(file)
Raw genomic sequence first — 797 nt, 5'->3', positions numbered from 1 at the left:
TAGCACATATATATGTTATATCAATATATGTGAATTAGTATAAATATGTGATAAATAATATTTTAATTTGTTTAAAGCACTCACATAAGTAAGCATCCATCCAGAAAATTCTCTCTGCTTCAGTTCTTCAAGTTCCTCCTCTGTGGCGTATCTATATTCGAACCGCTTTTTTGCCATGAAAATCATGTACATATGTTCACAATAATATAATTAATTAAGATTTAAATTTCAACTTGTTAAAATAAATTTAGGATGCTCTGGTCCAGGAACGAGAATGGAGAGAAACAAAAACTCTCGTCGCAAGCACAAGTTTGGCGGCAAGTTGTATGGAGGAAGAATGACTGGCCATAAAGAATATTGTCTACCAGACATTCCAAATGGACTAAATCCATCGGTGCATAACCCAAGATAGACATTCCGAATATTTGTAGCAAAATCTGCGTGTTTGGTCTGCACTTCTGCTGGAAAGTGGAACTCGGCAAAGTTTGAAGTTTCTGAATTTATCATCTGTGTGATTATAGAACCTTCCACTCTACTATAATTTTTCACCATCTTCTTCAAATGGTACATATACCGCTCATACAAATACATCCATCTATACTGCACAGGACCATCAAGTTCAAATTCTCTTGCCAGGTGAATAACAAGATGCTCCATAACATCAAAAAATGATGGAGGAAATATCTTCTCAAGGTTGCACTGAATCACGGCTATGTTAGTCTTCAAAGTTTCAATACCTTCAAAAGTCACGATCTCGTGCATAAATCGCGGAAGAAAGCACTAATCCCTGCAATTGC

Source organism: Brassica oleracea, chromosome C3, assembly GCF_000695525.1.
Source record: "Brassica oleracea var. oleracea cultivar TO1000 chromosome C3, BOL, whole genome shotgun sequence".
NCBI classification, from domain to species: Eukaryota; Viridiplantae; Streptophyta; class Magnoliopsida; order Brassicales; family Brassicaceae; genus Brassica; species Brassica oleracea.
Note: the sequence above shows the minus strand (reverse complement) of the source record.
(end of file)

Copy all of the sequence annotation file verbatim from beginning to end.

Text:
Raw genomic sequence first — 797 nt, 5'->3', positions numbered from 1 at the left:
TAGCACATATATATGTTATATCAATATATGTGAATTAGTATAAATATGTGATAAATAATATTTTAATTTGTTTAAAGCACTCACATAAGTAAGCATCCATCCAGAAAATTCTCTCTGCTTCAGTTCTTCAAGTTCCTCCTCTGTGGCGTATCTATATTCGAACCGCTTTTTTGCCATGAAAATCATGTACATATGTTCACAATAATATAATTAATTAAGATTTAAATTTCAACTTGTTAAAATAAATTTAGGATGCTCTGGTCCAGGAACGAGAATGGAGAGAAACAAAAACTCTCGTCGCAAGCACAAGTTTGGCGGCAAGTTGTATGGAGGAAGAATGACTGGCCATAAAGAATATTGTCTACCAGACATTCCAAATGGACTAAATCCATCGGTGCATAACCCAAGATAGACATTCCGAATATTTGTAGCAAAATCTGCGTGTTTGGTCTGCACTTCTGCTGGAAAGTGGAACTCGGCAAAGTTTGAAGTTTCTGAATTTATCATCTGTGTGATTATAGAACCTTCCACTCTACTATAATTTTTCACCATCTTCTTCAAATGGTACATATACCGCTCATACAAATACATCCATCTATACTGCACAGGACCATCAAGTTCAAATTCTCTTGCCAGGTGAATAACAAGATGCTCCATAACATCAAAAAATGATGGAGGAAATATCTTCTCAAGGTTGCACTGAATCACGGCTATGTTAGTCTTCAAAGTTTCAATACCTTCAAAAGTCACGATCTCGTGCATAAATCGCGGAAGAAAGCACTAATCCCTGCAATTGC

Source organism: Brassica oleracea, chromosome C3, assembly GCF_000695525.1.
Source record: "Brassica oleracea var. oleracea cultivar TO1000 chromosome C3, BOL, whole genome shotgun sequence".
NCBI classification, from domain to species: Eukaryota; Viridiplantae; Streptophyta; class Magnoliopsida; order Brassicales; family Brassicaceae; genus Brassica; species Brassica oleracea.
Note: the sequence above shows the minus strand (reverse complement) of the source record.